Photo's of Wells Harbor
Wells is a town in York County, Maine, United States. Founded in 1643, it is the third-oldest town in Maine. The population in 2010 was 9,589. Wells Beach is a popular summer destination.
The Abenaki Indians called the area Webhannet, meaning "at the clear stream", a reference to the Webhannet River. Edmund Littlefield, an immigrant from the wool regions of Titchfield, England, was known as "The Father of Wells," for constructing the first gristmill and later a woolen mill in the new land at Wells on the Webhannet River, where a monument to Littlefield commemorates his contribution to the area, today. In 1622, the Plymouth Company in England awarded to Sir Ferdinando Gorges, Lord Proprietor of Maine, territory which included the Plantation of Wells. His young cousin, Thomas Gorges, acting as deputy and agent, in 1641 granted to Rev. John Wheelwright and other settlers from Exeter, New Hampshire the right to populate the land from northeast of the Ogunquit River to southwest of the Kennebunk River. Following the death of the elder Gorges in 1647, the Massachusetts Bay Colony laid claim to Maine. In 1653, Wells was incorporated, the third town in Maine to do so, and named after Wells, England, a small cathedral city in the county of Somerset. It then included Kennebunk, set off the year Maine became a state in 1820, and Ogunquit, designated a village within Wells by the legislature in 1913, then set off in 1980.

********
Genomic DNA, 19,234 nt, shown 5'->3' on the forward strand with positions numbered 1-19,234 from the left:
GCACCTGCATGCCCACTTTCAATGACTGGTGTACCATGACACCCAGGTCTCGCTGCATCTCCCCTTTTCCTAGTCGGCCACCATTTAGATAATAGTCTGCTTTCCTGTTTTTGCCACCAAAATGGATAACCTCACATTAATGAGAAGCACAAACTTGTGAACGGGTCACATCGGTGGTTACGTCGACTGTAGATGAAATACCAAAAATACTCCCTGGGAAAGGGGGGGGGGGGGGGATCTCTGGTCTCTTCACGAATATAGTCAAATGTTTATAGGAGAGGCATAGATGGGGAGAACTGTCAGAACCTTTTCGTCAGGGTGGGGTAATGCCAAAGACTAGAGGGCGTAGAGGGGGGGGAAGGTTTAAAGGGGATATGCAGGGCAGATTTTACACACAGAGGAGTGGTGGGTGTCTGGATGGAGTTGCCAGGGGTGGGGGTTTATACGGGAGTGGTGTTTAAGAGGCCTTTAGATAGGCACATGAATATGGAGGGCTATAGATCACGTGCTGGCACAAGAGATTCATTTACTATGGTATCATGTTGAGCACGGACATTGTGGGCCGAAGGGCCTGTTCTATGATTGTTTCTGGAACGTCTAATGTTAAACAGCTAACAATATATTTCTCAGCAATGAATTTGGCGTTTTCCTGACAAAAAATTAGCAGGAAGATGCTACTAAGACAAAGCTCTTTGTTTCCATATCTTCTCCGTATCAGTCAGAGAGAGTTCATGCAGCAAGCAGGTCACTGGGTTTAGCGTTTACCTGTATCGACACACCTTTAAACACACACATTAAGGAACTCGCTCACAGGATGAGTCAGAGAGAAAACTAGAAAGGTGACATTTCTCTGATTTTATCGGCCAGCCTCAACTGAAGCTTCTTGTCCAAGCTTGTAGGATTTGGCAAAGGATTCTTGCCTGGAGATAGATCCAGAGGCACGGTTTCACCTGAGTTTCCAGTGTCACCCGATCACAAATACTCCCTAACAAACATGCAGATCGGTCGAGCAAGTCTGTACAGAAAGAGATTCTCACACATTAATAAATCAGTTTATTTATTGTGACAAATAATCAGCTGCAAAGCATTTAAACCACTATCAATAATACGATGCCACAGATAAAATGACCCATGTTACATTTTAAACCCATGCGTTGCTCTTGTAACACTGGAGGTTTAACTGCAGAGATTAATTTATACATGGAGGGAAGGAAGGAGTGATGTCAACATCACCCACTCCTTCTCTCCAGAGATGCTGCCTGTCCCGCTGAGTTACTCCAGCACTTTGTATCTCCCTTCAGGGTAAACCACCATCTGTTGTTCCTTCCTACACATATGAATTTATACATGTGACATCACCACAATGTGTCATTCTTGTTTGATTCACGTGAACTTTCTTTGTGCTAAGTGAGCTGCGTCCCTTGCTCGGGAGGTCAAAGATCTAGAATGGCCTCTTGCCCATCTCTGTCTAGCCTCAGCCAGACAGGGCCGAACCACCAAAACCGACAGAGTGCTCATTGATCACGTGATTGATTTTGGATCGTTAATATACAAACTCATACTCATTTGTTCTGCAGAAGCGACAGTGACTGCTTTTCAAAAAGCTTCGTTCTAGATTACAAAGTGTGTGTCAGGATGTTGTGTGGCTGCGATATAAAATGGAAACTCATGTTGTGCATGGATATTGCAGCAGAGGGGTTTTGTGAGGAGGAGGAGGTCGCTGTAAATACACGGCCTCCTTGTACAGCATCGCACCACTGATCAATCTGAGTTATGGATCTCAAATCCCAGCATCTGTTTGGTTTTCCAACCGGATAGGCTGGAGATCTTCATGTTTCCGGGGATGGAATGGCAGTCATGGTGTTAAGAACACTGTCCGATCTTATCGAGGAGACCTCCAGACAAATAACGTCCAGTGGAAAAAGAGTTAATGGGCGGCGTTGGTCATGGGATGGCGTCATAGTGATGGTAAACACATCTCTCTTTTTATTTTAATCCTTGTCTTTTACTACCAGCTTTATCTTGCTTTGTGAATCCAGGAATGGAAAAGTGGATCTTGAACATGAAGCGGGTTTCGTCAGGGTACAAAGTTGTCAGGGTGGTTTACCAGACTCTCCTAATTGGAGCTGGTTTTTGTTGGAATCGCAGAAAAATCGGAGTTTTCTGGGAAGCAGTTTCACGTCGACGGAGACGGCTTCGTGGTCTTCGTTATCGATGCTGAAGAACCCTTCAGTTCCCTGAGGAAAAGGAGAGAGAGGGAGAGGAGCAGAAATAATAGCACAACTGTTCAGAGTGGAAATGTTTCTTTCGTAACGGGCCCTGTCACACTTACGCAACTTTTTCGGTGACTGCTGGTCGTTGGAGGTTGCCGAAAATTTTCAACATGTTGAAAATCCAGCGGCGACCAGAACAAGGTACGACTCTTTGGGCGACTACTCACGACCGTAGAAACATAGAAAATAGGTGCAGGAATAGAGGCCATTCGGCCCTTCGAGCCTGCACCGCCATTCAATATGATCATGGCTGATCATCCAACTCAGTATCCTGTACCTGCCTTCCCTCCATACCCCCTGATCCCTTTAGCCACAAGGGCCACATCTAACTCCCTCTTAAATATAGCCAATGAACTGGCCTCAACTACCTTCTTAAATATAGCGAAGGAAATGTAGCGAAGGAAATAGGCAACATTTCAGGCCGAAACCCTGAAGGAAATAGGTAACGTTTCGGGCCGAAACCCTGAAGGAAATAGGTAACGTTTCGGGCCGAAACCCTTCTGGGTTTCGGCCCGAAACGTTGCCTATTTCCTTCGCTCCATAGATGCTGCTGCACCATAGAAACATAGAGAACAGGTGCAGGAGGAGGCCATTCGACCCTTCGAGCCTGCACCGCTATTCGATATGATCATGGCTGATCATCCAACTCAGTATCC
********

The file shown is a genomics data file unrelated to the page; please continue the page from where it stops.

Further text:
Wells was the resilient northeastern frontier of English settlement. Except for a few forts and garrisons, early attempts to colonize Maine above Wells were abandoned because of attacks by Native Americans allied with New France, which resented encroachment by New England in territory it considered its own, Acadia. Wells endured three major attacks, most famously the Raid on Wells in 1692. The region became less dangerous, however, after the Battle of Louisburg in 1745.